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Stockholm attack: Did suspect act alone or as part of jihadi group?

Stockholm attack Saturday appears to be the first suicide bombing in Sweden's history. An audio file sent to a Swedish news agency before the blast referred to jihad, Sweden's military presence in Afghanistan, and a cartoon by a Swedish artist that depicted the Prophet Muhammad as a dog.

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German tourist Melanie Ziethmann, 34, said she heard the bang of the explosion Saturday but didn't realize what it was until a friend in Germany contacted her to make sure she was OK.

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"We were surprised that this happened in Sweden," Ziethmann said. "It was quite shocking. I thought it was very safe here."

In October, Sweden raised its terror threat alert level from low to elevated because of what police called "a shift in activities" among Swedish-based groups that could be plotting attacks.

Days later, police made several arrests in an alleged bomb plot in the country's second-largest city, Goteborg. The suspects were later released and police said the city was no longer deemed under threat.

Magnus Norell, a terrorism expert at the Swedish Defense Research Agency, said it was just a matter of time before Sweden was hit by a terrorist attack.

"Sweden isn't an isolated island, even if we might think that sometimes," he said. "We have only been lucky so far."

Norell said Sweden has the same growing radicalization among Islamic groups as other countries, with young men traveling to training camps in countries such as Somalia and Pakistan.

"The whole idea is that this is a global war for them and that the target exists everywhere, all over the world," he said.

The 2007 drawing of the Prophet Muhammad by Lars Vilks has raised tensions before in Sweden. In May, Vilks was assaulted while giving a speech in Uppsala, and vandals unsuccessfully tried to burn down his home in southern Sweden.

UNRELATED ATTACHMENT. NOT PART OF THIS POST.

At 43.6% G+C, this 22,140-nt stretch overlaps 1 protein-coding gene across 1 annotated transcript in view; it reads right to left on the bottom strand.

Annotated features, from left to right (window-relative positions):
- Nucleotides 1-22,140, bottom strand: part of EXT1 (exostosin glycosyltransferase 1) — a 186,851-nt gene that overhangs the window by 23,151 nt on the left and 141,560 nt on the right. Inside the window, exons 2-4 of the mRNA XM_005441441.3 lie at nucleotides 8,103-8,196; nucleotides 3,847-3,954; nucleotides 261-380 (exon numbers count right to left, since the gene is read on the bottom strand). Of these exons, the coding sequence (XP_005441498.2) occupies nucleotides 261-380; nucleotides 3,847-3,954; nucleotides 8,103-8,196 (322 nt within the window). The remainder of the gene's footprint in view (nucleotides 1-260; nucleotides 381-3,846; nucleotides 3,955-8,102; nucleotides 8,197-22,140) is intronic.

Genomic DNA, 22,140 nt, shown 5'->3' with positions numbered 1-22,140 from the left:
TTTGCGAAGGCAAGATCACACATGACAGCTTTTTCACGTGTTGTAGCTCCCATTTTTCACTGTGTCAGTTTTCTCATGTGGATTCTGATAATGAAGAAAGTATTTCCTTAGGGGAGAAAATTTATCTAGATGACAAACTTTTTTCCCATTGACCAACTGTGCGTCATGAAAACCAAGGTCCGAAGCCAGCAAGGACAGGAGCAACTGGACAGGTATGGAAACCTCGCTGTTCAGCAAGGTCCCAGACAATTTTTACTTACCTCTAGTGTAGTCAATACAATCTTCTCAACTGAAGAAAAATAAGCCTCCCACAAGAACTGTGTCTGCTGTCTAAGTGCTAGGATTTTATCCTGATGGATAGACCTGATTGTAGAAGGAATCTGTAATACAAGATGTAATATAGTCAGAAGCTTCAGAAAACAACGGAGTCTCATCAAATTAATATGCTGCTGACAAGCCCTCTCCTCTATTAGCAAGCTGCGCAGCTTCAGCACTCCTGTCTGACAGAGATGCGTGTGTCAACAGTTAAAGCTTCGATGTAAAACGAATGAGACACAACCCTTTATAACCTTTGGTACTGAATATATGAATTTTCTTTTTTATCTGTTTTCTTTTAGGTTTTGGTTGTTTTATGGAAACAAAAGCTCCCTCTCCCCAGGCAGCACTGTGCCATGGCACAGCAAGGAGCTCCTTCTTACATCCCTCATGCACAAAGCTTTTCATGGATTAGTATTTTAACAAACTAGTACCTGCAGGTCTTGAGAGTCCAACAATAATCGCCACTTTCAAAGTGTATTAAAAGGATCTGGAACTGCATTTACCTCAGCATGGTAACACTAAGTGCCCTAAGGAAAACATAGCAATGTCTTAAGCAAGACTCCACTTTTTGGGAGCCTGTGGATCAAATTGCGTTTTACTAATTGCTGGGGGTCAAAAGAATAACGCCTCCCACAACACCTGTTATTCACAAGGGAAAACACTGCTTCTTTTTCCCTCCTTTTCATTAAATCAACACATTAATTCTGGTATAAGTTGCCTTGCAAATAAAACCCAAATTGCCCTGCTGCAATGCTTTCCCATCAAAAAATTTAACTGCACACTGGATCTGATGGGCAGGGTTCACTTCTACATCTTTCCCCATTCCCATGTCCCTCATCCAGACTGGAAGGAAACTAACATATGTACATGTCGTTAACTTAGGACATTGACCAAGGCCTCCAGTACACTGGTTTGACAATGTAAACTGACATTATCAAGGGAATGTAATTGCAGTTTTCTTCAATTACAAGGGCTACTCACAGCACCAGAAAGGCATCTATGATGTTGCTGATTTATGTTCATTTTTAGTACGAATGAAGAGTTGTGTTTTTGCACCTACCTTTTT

Tension over immigration also has been growing in this nation of 9.4 million. Sweden attracted more Iraqi refugees following the U.S. toppling of Saddam Hussein than any other country in the West, but calls for restrictions have increased in recent years and in September the far-right Sweden Democrats entered Parliament for the first time, winning 20 of the 349 seats.

On Sunday, about 100 people assembled in chilly central Stockholm for a peaceful demonstration organized by Swedish Muslims for Peace and Justice.

"We felt a responsibility to sharply condemn the attack, but it would be naive to think that yesterday's events aren't going to have a negative effect on the perception of Muslims in Sweden," said Samaa Sarsour, 26, one of the main organizers of the rally. She urged the crowd to punch the air and kick out their feet in a display of defiance against the hijacking of religion by extremists.

Saturday's blast could have been disastrous if the car explosions had set off gas canisters inside the vehicle.

"We were really blessed there. Something must have gone wrong, because it is a fairly normal way of arming a car to get maximum destructive effect," Norell said. Had it succeeded, it could have injured people "in all possible directions," he said.

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Paul O'Mahony also contributed to this report.

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